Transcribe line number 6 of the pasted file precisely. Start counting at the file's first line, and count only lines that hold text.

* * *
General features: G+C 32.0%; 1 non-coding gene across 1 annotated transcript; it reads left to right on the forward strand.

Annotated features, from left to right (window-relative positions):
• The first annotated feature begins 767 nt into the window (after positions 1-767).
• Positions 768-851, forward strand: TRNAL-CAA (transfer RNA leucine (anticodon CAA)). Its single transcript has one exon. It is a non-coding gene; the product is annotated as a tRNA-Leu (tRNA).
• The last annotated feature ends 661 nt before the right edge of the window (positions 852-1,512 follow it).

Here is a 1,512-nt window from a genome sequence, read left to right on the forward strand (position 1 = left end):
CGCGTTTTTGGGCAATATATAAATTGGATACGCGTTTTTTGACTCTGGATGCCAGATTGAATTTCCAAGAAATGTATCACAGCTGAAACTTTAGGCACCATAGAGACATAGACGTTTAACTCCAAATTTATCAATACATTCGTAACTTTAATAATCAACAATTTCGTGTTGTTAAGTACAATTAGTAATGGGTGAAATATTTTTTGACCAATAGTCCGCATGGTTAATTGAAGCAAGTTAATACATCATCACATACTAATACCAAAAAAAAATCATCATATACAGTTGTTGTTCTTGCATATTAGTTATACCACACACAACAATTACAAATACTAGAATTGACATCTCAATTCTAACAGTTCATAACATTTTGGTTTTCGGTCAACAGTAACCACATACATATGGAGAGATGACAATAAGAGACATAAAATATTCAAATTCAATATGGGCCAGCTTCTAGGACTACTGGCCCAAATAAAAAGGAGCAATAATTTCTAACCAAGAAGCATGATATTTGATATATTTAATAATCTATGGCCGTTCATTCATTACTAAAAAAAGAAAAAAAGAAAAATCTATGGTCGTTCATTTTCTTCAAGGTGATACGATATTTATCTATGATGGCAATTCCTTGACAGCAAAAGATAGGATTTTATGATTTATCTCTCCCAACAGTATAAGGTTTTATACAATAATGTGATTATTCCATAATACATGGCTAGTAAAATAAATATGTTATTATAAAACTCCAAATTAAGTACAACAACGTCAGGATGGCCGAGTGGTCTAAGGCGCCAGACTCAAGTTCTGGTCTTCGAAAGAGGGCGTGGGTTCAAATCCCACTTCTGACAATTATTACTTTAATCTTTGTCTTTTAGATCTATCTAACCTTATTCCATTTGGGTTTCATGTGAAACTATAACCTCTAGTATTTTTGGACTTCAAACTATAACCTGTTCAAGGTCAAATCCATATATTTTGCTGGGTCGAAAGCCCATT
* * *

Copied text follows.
Here is a 1,512-nt window from a genome sequence, read left to right on the forward strand (position 1 = left end):